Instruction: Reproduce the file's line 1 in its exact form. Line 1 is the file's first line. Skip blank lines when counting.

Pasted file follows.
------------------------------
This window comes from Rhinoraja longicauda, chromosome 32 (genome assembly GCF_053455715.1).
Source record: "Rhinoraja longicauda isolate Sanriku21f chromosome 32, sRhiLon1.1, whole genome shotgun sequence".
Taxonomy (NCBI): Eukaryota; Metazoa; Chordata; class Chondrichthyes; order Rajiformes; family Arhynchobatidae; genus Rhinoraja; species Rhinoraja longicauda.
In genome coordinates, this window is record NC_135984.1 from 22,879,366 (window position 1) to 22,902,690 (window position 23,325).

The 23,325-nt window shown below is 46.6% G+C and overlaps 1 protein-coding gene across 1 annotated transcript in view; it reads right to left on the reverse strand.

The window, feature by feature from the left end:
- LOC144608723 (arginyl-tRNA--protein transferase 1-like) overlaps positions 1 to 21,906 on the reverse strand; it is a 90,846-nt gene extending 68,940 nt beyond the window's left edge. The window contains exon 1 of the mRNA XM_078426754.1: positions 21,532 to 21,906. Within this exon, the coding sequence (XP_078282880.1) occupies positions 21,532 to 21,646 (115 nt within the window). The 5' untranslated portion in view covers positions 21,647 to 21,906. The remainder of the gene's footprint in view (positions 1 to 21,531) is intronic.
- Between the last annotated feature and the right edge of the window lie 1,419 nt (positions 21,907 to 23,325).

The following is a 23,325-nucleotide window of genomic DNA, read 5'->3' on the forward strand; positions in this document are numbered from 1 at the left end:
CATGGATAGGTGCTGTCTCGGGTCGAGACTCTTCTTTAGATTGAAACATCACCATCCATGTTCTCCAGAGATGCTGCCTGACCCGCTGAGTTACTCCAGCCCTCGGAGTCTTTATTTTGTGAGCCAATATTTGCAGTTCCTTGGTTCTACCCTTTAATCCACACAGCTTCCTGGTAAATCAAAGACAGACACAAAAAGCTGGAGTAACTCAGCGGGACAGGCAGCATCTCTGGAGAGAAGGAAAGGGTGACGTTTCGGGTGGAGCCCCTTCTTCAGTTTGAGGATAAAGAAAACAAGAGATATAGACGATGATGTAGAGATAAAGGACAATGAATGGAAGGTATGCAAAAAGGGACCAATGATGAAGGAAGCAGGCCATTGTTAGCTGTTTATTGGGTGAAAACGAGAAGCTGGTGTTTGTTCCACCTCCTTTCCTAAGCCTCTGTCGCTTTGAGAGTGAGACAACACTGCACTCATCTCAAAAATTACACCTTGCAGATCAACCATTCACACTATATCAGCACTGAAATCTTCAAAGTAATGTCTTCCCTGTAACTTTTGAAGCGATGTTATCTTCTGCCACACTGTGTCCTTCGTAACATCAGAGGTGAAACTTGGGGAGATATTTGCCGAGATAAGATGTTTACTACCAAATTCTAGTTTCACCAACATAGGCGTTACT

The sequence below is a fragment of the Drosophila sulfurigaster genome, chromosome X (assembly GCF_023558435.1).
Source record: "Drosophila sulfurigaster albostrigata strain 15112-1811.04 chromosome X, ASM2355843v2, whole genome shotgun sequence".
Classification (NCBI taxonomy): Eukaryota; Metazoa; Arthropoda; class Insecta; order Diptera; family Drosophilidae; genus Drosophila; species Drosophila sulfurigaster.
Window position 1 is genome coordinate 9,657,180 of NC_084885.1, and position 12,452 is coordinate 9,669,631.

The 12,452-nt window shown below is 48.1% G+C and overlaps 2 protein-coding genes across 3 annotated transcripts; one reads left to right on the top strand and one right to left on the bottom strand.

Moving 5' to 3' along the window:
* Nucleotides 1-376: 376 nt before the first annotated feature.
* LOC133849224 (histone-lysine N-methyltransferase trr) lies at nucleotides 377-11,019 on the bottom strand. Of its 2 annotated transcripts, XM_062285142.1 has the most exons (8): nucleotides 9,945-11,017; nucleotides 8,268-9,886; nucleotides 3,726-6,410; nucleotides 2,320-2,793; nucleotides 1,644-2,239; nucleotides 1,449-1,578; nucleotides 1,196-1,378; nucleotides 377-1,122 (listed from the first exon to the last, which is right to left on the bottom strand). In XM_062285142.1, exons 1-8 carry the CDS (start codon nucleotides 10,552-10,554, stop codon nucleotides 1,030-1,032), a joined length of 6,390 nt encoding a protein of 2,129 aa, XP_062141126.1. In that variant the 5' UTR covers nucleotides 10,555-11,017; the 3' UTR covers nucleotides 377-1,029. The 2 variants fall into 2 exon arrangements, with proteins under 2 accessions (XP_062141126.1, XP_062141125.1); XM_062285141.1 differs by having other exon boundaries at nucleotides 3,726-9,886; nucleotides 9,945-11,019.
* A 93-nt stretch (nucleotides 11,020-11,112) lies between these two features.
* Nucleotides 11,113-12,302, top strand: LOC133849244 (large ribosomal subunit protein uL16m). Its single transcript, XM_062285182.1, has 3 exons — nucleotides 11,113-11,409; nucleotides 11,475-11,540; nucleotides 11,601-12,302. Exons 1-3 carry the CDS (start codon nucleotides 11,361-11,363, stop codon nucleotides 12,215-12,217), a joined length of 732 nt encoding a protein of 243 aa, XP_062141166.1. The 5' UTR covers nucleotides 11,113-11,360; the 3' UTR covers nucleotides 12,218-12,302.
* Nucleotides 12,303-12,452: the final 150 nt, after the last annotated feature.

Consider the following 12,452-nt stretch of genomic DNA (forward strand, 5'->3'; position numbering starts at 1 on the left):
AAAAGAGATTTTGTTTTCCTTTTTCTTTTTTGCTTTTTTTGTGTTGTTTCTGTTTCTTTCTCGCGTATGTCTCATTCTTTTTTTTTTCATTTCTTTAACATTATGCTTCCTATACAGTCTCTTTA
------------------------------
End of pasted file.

This window comes from Rhinoraja longicauda, chromosome 32 (genome assembly GCF_053455715.1).